Starving the Incinerators

Many of the “waste to energy” incineration plants in the U.S. are reaching their lifespan of 30 years. While this industry is in decline, frontline and fenceline communities bearing the brunt of toxic pollution continue to face an uphill battle against proposals for expansion and other green-washed waste management solutions. Photo by Ronedya / AdobeStock.

  • Starving the Incinerators

Garbage “waste-to-energy” incineration has long been sold to the public as a technologically-advanced solution to the waste crisis and a source of renewable energy. In reality, incineration poses significant environmental, human health, and climate risks, while disproportionately impacting communities of color and low-income communities that already face high pollution burdens. Anti-incineration advocates also point to the high costs needed to keep this declining industry afloat in the U.S., siphoning public money away from more just and sustainable waste management solutions.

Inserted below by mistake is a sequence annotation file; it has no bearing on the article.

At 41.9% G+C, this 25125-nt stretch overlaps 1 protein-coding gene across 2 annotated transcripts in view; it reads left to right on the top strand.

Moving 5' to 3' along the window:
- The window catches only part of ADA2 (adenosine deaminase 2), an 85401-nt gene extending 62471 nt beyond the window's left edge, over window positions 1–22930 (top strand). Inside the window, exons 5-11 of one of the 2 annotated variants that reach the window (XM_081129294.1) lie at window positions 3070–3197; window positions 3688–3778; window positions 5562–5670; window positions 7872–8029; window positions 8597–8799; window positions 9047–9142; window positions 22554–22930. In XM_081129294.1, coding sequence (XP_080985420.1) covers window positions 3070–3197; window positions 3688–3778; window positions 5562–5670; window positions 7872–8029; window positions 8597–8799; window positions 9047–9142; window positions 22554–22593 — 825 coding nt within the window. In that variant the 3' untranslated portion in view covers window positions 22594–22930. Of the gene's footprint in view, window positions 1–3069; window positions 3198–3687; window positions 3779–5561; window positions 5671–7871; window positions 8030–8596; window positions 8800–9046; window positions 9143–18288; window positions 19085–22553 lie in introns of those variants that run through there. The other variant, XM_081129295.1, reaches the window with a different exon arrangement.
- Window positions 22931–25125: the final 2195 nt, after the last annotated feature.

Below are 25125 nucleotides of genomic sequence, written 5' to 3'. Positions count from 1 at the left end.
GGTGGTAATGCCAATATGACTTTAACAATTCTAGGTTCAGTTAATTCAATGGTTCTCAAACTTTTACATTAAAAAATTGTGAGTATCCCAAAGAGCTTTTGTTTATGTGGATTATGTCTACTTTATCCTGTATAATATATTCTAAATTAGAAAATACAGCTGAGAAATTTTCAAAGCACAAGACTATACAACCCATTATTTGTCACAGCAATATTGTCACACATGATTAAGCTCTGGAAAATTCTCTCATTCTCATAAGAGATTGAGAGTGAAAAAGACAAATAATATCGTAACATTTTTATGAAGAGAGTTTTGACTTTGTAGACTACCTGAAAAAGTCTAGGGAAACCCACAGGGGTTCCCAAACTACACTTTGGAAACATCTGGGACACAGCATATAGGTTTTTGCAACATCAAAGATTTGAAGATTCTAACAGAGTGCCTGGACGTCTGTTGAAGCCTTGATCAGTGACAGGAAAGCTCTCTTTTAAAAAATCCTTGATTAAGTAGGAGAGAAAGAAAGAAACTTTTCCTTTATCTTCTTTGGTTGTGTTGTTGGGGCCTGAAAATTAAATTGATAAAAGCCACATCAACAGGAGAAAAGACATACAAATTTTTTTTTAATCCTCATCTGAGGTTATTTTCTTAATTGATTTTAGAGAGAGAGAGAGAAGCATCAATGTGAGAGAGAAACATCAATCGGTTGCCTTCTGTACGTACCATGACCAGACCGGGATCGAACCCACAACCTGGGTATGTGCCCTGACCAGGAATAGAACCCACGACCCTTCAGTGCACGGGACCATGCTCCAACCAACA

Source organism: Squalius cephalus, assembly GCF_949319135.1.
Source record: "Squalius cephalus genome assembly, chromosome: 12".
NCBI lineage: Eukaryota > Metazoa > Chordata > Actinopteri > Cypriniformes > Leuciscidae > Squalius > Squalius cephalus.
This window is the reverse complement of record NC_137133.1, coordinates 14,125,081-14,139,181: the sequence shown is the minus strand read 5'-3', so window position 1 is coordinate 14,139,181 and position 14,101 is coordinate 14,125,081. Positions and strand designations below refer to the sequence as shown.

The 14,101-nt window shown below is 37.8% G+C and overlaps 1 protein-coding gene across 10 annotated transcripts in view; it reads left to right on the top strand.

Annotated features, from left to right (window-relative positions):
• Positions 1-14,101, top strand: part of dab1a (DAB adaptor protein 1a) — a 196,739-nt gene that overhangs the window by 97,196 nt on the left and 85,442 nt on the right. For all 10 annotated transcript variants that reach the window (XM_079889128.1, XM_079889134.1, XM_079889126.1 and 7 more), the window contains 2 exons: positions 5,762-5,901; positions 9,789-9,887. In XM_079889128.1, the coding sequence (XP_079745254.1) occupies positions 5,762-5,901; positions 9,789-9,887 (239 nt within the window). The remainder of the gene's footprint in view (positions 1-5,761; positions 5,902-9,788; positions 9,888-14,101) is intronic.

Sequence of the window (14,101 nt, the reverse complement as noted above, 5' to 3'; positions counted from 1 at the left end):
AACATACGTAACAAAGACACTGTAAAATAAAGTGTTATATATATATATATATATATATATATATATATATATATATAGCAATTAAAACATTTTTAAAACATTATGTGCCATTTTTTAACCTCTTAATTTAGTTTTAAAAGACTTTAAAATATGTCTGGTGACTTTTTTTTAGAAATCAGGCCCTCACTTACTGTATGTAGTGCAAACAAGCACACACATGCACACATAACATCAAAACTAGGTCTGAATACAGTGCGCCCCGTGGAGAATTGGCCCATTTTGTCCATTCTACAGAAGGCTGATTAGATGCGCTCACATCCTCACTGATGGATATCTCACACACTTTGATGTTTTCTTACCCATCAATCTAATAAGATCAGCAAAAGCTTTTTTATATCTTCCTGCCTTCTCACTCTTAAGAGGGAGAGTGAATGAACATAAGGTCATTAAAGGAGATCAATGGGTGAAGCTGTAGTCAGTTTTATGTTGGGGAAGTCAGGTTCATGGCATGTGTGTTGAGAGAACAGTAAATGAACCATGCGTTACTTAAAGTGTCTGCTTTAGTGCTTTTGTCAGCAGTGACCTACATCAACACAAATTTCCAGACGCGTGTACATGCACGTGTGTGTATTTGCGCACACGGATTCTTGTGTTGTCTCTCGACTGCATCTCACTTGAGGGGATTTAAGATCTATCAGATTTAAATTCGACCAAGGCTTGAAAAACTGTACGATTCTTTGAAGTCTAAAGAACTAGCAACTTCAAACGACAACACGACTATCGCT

This week on Terra Verde, host and producer Hannah Wilton invites Denaya Shorter, Senior Director for the US and Canada Region of the Global Alliance for Incinerator Alternatives (GAIA), to discuss the anti-incineration movement and zero waste alternatives to burning. Denaya sheds light on the industry’s connections to the plastic and petrochemical complex, the concept of “waste colonialism,” zero waste as a strategy rooted in justice, and the recent closure of California’s second to last waste incinerator, representing a major win for grassroots community activists and environmental groups.

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